“Will you give my dog medicine to relieve any pain during and after the surgery?”

I got some astonishingly different answers from “I don’t know” to “Yes, we reuse endotracheal tubes, we clean them, and they are expensive.” … (When I know that “cleaning” usually means simply rinsing with water, they cost under $3, and go down my dog’s throat during surgery!)


When I had surgery, I had to get blood-work before the operation to make sure I was healthy enough to have it. I asked about this for Loki, and most places told me it was “optional.” Dr. Annie said she requires blood-work before putting any patient under anesthesia. She said there is an inherent risk associated with putting any body, animal or human, under anesthesia. She said she won’t take that risk unless she has a thorough understanding of the pet’s health and can make a decision backed up by data. This makes a lot of sense to me.


Reusing a tube that goes down your throat?

Dr. Annie told me that she does not reuse endotracheal tubes.  Instead, she uses a brand new tube for each procedure. I think it’s obvious that this decreases the chance of respiratory infection and tracheal irritation.

Anesthesia is not all the same

I learned that Animal Wellness Centers uses the drug Propofol – the same thing used in humans – to induce anesthesia. I read that using lower-quality anesthesia drugs results in at least a horrible hangover and at worst brings a higher risk of mortality. The most astonishing thing is that Propofol costs just a few dollars for each surgery!

A microwave bag of rice to keep a warm?!

Like humans, when animals are under anesthesia their body temperatures drop. I was shocked to learn that some places microwave bags of rice and put the bag of rice on the animal during surgery! Dr. Annie showed me the special warming unit she bought to keep her patients comfy during surgery. It’s similar to what is used for human infants and babies during surgery on them. This is very important to me.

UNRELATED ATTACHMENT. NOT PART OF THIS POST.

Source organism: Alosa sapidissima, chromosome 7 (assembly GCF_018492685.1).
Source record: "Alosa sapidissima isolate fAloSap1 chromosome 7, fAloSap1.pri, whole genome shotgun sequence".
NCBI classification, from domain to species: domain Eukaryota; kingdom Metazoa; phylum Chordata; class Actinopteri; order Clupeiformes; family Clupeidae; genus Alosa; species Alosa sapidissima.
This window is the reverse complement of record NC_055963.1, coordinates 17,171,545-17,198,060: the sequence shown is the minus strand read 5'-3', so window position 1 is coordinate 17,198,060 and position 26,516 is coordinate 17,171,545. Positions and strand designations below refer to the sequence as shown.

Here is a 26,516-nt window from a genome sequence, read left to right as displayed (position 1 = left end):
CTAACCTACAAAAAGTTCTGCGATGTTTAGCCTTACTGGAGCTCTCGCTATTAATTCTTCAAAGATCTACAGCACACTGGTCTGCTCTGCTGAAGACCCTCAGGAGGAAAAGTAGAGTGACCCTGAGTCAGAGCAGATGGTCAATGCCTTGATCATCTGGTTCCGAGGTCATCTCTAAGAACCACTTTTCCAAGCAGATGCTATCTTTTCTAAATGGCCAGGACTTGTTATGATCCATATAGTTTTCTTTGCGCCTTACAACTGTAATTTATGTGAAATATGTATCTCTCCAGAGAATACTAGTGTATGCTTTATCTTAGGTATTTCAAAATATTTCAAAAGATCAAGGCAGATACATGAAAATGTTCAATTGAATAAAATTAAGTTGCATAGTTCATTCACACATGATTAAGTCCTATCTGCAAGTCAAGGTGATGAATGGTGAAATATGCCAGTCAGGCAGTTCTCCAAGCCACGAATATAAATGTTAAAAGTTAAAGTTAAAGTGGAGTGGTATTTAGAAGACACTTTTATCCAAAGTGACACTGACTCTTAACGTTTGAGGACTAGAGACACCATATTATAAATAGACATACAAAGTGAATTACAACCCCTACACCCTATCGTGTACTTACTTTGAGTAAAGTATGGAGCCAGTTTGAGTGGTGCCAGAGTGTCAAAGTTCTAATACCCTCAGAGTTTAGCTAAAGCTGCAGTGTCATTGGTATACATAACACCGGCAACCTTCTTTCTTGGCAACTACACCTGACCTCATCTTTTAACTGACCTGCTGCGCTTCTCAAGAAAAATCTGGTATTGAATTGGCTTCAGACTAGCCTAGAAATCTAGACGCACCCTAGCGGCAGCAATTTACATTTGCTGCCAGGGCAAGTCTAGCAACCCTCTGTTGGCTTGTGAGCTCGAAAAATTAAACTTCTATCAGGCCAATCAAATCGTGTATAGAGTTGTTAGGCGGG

Then I looked into how to manage pain after surgery. Believe it or not, some places told me they don’t use pain medications for “routine” procedures like spays and neuters. My understanding is that these procedures are painful and traumatic and absolutely require medication before the procedure and for several days after. I think people get confused that because the animal can’t talk, that it might not be in pain. I read that dogs and cats have actually evolved not to show pain as this made them vulnerable in the wild. I want a vet who thinks through pain issues and makes sure my dog never in avoidable pain.


Since I brush my teeth twice a day, I wanted to understand what to do about Loki’s teeth. I learned that dental health in dogs is super important because germs and disease can start and fester there. Most vets and pet dental places I checked with offer dental cleaning, but they don’t have dental X-ray machines. I found out online that a surface examination doesn’t reveal anything about what’s happening underneath. Dogs and cats can have gingivitis and tooth root abscesses just like humans. The only difference is they can’t tell us they have a toothache.